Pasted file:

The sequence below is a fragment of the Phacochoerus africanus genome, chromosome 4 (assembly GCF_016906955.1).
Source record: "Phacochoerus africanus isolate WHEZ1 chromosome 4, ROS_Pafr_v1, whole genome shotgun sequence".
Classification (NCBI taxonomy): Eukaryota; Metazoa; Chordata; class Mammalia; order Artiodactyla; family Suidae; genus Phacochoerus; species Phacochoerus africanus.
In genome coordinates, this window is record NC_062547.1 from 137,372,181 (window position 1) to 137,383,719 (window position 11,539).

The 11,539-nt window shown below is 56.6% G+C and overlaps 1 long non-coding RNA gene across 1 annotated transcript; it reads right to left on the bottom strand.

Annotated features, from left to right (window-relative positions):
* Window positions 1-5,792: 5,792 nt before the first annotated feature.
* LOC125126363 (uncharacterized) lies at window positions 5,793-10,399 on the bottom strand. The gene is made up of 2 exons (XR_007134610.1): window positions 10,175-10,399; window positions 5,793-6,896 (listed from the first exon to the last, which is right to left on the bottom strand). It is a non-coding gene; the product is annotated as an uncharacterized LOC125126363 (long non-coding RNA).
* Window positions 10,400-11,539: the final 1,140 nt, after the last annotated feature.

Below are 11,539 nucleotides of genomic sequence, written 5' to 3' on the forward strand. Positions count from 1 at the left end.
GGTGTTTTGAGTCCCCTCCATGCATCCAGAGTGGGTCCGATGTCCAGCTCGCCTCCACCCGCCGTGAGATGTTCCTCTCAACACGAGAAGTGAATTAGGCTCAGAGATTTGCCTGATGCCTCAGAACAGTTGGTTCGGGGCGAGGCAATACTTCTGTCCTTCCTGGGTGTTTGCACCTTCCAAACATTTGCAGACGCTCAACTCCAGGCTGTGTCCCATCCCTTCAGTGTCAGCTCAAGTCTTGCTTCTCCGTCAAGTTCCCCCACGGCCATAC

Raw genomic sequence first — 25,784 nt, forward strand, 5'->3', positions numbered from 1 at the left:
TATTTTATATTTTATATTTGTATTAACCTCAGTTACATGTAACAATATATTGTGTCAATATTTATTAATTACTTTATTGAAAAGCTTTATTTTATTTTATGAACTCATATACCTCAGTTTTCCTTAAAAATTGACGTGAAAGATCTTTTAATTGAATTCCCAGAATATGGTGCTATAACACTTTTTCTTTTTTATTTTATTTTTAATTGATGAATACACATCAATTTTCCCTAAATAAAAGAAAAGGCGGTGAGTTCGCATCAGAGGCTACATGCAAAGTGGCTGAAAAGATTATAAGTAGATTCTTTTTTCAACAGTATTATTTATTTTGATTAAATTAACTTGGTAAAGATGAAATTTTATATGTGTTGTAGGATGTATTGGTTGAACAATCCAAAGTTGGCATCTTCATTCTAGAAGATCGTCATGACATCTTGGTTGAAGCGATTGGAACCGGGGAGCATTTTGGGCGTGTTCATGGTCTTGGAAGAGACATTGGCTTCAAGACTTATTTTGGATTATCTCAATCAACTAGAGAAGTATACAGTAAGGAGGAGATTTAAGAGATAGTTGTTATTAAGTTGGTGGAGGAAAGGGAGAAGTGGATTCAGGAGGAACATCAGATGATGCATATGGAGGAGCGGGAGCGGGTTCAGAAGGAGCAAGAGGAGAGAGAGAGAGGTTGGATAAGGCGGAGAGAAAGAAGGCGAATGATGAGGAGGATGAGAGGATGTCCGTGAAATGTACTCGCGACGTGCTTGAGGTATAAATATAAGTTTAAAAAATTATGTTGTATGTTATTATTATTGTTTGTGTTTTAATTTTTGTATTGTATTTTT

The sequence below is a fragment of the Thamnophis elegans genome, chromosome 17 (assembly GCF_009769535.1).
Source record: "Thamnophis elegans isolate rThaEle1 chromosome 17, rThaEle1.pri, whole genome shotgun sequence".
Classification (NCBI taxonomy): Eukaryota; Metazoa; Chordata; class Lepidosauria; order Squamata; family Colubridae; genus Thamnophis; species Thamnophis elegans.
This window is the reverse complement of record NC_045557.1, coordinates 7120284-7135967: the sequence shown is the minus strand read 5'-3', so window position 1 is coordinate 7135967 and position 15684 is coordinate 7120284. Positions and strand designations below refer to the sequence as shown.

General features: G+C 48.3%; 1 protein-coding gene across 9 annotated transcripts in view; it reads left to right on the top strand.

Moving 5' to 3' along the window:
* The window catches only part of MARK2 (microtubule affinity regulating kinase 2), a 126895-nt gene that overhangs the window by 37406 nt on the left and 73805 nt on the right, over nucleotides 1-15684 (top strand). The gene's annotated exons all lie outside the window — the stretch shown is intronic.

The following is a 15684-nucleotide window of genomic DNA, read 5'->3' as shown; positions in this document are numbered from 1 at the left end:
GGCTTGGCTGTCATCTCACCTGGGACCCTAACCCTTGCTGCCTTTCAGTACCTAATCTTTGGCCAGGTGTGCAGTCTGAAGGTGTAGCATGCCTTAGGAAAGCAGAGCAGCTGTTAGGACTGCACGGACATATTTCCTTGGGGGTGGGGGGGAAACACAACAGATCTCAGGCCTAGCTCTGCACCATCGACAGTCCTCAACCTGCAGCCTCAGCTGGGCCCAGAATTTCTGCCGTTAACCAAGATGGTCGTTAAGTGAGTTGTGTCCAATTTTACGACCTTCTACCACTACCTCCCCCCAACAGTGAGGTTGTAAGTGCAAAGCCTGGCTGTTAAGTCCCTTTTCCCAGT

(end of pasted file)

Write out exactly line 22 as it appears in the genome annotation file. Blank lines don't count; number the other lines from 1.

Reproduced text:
GGCTTGGCTGTCATCTCACCTGGGACCCTAACCCTTGCTGCCTTTCAGTACCTAATCTTTGGCCAGGTGTGCAGTCTGAAGGTGTAGCATGCCTTAGGAAAGCAGAGCAGCTGTTAGGACTGCACGGACATATTTCCTTGGGGGTGGGGGGGAAACACAACAGATCTCAGGCCTAGCTCTGCACCATCGACAGTCCTCAACCTGCAGCCTCAGCTGGGCCCAGAATTTCTGCCGTTAACCAAGATGGTCGTTAAGTGAGTTGTGTCCAATTTTACGACCTTCTACCACTACCTCCCCCCAACAGTGAGGTTGTAAGTGCAAAGCCTGGCTGTTAAGTCCCTTTTCCCAGT